Which makes you wonder why the trio was even at the ceremony in the first place. What are the chances that Dreyfus and Hendricksen weren’t as evil as they were portrayed to be.

What are the chances that Denzel, the deputy Great holy Knight could be the man behind the curtain, the true villain; it is worth keeping in mind the words that the trio used, about Hendricksen and Dreyfus falling into depravity, a term often used in Magi, speaking of a descent into darkness as a result of some external force.

Hauser, Griamor and even Gilthunder seemed unwilling to believe that Hendricksen would fall so far, which makes you wonder. Do we even know what is going on in the world of the Seven Deadly Sins, what the real stakes are and what the ultimate goal is?

Because, if you think about, Hendricksen’s reasoning for summoning the demon clan, that the times of peace were stretching on for far too long and he needed to give the Holy knights a new reason to fight, is kind of dumb.

There are any number of ways he could have given his subordinates a new purpose in life without putting the world at risk; hell, they could have quit and traveled the world. Clearly the entire globe cannot be at peace.

Whatever the case, Deadly Sins has my attention for the foreseeable future.

I was somewhat amused by Hawk’s Balor’s Eye ability; it was like Seven Deadly Sins was finally starting to bathe in the scent of the shonen formula, the core of which is not only excessive power-ups but a quantification of ability into a numerical format.

Some people hate them; I like them. When they are adhered to strictly, they make comparisons between characters that much easier and can add to the stakes of battle, especially when the difference in power level is clearly demonstrated.

If we are to consider the information provided in chapter 107, then Merlin is the most powerful of the sins, followed by Meliodas, Diana, Gowther and finally Hawk- though the chapter didn’t consider King and Ban.

Taking the details of their stats into account, Diana is obviously the most physically powerful, while Merlin stands unmatched in Power. Meliodas not only excels in physical ability, only second to Diana, but he also boasts the greatest spirit. While Gowther kind of stands in the middle.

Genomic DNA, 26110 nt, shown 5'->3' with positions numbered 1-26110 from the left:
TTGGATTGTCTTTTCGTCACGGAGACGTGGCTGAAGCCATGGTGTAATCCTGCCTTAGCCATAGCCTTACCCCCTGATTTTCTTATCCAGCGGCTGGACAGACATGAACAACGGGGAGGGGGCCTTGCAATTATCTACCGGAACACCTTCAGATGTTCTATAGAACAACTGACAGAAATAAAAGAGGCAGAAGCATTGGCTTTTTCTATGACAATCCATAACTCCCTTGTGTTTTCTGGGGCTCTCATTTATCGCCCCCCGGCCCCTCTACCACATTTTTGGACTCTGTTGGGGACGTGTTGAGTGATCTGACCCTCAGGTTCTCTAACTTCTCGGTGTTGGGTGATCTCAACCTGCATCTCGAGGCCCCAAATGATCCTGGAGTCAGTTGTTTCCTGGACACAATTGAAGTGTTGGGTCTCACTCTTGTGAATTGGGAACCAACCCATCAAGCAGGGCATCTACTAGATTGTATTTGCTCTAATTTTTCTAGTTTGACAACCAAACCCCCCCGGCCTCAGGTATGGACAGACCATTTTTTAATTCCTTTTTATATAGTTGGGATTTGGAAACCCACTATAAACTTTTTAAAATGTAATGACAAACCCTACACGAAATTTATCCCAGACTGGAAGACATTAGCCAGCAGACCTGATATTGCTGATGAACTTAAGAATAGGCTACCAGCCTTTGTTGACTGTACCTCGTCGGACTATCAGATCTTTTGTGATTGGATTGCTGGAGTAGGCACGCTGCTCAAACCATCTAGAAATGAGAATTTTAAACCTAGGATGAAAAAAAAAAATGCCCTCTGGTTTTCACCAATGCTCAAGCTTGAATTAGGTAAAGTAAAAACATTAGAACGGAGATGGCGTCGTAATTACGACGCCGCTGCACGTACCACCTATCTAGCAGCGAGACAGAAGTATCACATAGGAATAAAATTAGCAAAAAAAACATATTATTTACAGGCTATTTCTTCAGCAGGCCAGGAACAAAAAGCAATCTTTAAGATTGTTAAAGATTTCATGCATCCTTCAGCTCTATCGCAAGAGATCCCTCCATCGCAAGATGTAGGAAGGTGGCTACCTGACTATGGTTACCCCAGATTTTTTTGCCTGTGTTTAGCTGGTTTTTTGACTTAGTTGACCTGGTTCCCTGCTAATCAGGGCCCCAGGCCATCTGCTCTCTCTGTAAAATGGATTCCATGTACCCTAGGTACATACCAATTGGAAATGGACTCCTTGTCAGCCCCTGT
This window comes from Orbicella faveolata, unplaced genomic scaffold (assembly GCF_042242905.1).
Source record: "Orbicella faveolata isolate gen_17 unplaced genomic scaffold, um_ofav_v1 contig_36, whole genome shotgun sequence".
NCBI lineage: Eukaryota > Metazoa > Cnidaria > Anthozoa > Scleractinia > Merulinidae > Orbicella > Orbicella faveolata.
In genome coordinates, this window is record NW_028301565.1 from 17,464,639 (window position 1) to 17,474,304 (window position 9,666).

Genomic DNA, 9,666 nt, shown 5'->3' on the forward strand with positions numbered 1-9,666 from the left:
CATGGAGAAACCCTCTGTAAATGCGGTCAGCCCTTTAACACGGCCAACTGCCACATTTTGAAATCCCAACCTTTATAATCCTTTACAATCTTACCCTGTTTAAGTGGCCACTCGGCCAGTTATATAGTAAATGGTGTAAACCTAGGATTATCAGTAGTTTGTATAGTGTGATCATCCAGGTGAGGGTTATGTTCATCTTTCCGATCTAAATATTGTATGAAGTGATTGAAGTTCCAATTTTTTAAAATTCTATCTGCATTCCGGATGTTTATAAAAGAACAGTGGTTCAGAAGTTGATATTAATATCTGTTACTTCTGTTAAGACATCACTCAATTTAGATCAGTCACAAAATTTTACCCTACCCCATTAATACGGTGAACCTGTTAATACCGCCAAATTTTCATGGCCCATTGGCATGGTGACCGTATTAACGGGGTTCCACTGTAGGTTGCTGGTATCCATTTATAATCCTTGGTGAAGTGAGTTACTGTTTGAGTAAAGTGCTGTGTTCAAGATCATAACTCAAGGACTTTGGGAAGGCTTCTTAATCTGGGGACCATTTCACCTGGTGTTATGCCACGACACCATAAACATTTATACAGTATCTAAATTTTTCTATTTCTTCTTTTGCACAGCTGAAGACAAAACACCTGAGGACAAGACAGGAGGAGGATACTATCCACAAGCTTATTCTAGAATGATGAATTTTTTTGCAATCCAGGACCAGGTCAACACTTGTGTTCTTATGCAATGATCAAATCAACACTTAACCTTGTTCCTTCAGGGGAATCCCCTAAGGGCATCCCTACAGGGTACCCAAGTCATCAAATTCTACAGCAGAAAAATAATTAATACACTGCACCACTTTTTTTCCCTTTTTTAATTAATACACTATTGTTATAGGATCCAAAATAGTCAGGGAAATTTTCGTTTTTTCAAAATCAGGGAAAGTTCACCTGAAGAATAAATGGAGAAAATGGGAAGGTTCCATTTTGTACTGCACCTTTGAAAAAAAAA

Then again Gowther did dismiss the importance of power levels in determining true strength.

RATING: 7/10, we are finally heading to Camelot, which means more Arthur. The world of the Sins is continuing to expand, and it seems like this new arc might exclude King and Ban, unless their activities with the fairies somehow tie into the coming threat.

Considering the premonition about the three warriors, we can assume that Meliodas and Merlin are heading to Camelot where they, along with Arthur, will fight to save the kingdom.h
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The thing about Boku No Hero Academia is that, if it maintains its current pacing and story progression, it stands the chance of becoming something truly noteworthy within the next four or five chapters.

But that is only if it doesn’t drop the ball in its rushed attempt to get to whatever point the mangaka is aiming for.

The invasion swings into full gear; with the kids now separated and faced with multiple enemies, the fight becomes one of survival.


There is a certain charm to Boku No Hero that managed to shine through in these three chapters. You have to appreciate the fast pace. Once the cogs begin moving, the chapters simply do not slow down.

As I have said before 20 pages are often too few to allow a manga series to express itself comprehensively on a weekly basis; there is a reason a series like Bleach is best read in bulk, after a waiting period of four or five weeks. It is the only way the chapters won’t come off as abrupt.

Yet there are manga like Boku no Hero Academia that provide enough content within each individual chapter to actually satisfy.

The mangaka does in these three chapters what only few shonen series seem to understand; which is the fact that, if you have chosen to populate your manga with a massive cast, then it is never wise to concentrate all your characters within a single location.

That is the reason Naruto’s final arc faltered during the last 1/3 of its run; so many characters had congregated onto the same battlefield that no individual character could stand out or play any noteworthy role in the war. No wonder it became all about Naruto, Sasuke and Sakura.

Black Mist’s decision to split the budding heroes across USJ backfires; cornered, outnumbered and nearly out gunned, each team works to use it’s opponent’s overwhelming strength against them, with the villains quickly learning that experience is no substitute for ingenuity.

With each battle situated within a uniquely designed section of the training facility, boasting diverse weather conditions and terrain, there is something to be said about the balance between brain and brawn clearly visible in the different fights.

Todoroki’s quirk, combining both fire and ice, proves to be so overwhelmingly powerful that even the large numbers of his foes prove irrelevant in his presence, as opposed to Mineta, Tsuyu and Midoriya, whose team comes off as so underwhelming that even Midoriya’s strength advantage isn’t enough for the water friendly villains to take the kids seriously.